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Lottery determines who lands young stars
by Ridge Mahoney, February 14th, 2011 12:33AM
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By Ridge Mahoney

The second of three weighted lotteries will be held Monday afternoon as MLS uses that mechanism to distribute players not subject to the allocation process or other procedures.

The rights to former University of Virginia forward Chris Agorsor will be determined on Monday, and ex-Crystal Palace Baltimore defender Korey Veeder is up for grabs Tuesday.

Teams may opt out of the weighted lottery, by which a team’s chances of landing a player are generated by a random computer program that uses, in this case, last year’s final placing as a starting point. By this process rights to former Wake Forest forward Cody Arnoux were allotted on Friday to Real Salt Lake, despite a narrow (5.4 percent) probability assigned to RSL when six teams decided to participate.

Houston (48.9 percent) had the best chance to land Arnoux, followed by Seattle (24.2 percent) and Columbus (19.4 percent). Expansion teams Portland (1.6 percent) and Vancouver (0.5 percent) rounded out the six participants. The probabilities will be re-computed depending on how many teams decide to participate in the Agorsor and Veeder lotteries.

By winning rights to Arnoux, RSL is not eligible to enter any weighted lotteries during the 2011 season and neither is San Jose, which nabbed keeper David Bingham in a weighted lottery three weeks ago.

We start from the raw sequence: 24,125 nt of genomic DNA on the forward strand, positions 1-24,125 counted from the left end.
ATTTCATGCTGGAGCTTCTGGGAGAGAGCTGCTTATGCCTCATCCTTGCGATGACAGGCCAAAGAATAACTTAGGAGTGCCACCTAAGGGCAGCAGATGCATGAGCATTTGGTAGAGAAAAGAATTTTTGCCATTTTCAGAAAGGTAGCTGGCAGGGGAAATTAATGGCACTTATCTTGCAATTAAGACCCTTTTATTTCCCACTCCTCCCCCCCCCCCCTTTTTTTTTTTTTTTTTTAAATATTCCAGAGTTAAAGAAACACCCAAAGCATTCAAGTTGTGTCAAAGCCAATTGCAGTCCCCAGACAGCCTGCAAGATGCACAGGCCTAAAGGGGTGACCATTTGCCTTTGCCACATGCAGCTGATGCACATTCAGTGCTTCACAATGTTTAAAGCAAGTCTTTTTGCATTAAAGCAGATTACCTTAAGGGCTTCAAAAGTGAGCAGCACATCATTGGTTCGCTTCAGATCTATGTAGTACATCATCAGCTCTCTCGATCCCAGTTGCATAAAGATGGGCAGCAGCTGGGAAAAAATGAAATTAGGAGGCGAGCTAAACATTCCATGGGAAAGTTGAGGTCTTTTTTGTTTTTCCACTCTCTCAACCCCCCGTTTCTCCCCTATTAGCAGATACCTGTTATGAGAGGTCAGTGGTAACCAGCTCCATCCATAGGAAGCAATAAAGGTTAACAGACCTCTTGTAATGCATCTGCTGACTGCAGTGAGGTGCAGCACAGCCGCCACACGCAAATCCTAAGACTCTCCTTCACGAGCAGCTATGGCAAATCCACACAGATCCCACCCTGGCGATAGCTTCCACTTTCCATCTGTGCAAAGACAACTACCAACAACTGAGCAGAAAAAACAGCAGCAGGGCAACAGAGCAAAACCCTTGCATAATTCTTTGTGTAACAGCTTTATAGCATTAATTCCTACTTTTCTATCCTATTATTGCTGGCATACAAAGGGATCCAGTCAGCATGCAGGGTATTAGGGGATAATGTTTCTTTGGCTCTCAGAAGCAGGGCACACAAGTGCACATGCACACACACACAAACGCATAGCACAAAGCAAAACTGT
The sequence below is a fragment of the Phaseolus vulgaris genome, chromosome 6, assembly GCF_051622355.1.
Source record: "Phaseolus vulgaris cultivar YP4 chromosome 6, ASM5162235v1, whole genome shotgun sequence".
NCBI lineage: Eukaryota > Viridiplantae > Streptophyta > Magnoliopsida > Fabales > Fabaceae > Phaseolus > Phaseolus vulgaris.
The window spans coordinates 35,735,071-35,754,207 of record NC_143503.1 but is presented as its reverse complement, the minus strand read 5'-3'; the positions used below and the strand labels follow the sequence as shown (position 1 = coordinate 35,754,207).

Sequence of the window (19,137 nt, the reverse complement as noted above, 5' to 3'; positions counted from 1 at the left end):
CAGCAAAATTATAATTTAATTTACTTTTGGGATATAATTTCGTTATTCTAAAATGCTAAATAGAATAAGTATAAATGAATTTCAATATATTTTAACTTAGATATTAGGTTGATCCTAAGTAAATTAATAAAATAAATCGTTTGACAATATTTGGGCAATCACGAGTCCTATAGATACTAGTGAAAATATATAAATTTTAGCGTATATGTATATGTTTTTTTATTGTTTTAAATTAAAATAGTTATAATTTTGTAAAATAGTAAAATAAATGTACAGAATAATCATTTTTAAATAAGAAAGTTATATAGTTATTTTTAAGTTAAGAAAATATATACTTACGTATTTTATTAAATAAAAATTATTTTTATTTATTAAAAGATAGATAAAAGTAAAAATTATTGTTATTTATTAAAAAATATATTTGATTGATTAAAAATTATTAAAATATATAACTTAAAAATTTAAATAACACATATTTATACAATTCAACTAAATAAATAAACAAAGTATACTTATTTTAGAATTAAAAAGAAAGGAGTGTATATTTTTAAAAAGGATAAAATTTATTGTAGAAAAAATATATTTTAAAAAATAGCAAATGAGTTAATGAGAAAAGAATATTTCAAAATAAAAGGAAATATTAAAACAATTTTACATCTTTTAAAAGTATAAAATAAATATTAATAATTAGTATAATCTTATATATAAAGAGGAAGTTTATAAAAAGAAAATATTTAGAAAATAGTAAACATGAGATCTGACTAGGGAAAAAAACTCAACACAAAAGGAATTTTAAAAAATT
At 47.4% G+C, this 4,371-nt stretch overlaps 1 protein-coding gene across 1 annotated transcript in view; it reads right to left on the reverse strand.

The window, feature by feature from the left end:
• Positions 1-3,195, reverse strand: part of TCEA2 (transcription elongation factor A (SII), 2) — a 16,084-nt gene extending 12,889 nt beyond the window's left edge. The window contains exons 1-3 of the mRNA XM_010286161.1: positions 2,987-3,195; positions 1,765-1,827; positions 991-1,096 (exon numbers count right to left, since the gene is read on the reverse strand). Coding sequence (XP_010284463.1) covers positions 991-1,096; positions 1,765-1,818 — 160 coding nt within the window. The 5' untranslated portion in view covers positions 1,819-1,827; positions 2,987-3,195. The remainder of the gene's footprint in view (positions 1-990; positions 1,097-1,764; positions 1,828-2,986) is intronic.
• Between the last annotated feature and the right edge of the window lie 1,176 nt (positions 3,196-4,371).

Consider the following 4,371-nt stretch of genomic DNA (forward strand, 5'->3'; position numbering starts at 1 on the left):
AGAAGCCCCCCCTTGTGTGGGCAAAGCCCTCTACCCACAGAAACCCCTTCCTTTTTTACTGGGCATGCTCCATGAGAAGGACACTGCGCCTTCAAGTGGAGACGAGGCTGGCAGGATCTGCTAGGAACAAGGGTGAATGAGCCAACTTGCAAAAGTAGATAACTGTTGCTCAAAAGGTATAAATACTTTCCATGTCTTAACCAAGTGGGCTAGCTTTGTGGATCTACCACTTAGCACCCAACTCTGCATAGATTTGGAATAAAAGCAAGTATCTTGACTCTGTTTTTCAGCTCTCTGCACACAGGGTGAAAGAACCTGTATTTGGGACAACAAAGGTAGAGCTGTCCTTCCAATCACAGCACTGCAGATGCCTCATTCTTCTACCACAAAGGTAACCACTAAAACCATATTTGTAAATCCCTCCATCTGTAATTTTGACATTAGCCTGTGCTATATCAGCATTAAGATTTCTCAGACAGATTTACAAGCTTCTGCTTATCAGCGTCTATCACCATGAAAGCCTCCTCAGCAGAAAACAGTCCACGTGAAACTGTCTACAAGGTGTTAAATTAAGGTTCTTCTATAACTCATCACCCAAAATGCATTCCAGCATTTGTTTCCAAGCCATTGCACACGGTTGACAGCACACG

The league uses the lottery for players who have completed their college eligibility and sign after the SuperDraft; underclassmen who sign Generation adidas contracts after the SuperDraft; and players who were previously offered MLS contracts and did not sign.

Agorsor, 20, won Gatorade Player of the Year and NSCAA High School Player of the Year awards in 2008 and helped the Baltimore Bays U-17/18 team reach the U.S. Soccer Development Academy finals later that year. He turned down European offers to play college ball at Virginia, and after scoring four goals in his first seven collegiate games, a serious knee injury sidelined him and effectively ended his college career. He went on trial in Europe last year and since returning has been in camp with the Philadelphia Union.

While Florida native Veeder, 19, was playing club ball for Clearwater Chargers, scouts from Traffic Football Management and CP Baltimore noticed him and negotiated a contract that he signed in January, 2010. A series of trials in Europe failed to produce an offer and the former U.S. U-17 played 20 USSF D-2 games for CP Baltimore, which has shut down operations and will not field a team this year.

Arnoux passed up a chance to sign with MLS as a Generation adidas player in 2008 after scoring 17 goals for the Demon Deacons in his junior season. He signed a one-year contract with Everton as an EU player – he holds Italian and U.S. citizenship – and played for the reserves but was not offered an extension.

Trials with Plymouth Argyle and Scottish club Motherwell failed to produce a contract and though he played for Vancouver last year in the second division, because he declined an MLS offer he is subject to the weighted lottery process.



0 comments
  1. Leland Price
    commented on: February 14, 2011 at 2:24 p.m.
    The MLS should take a look at William and Mary's James Lofton, whose situation mirrors that of Agorsor. Lofton is a fast and physical left-footed defender (W&M played him out of position at midfield and forward) with European experience - England, France, and Turkey, plus the U-17 World Cup in Spain. This guy's a steal.

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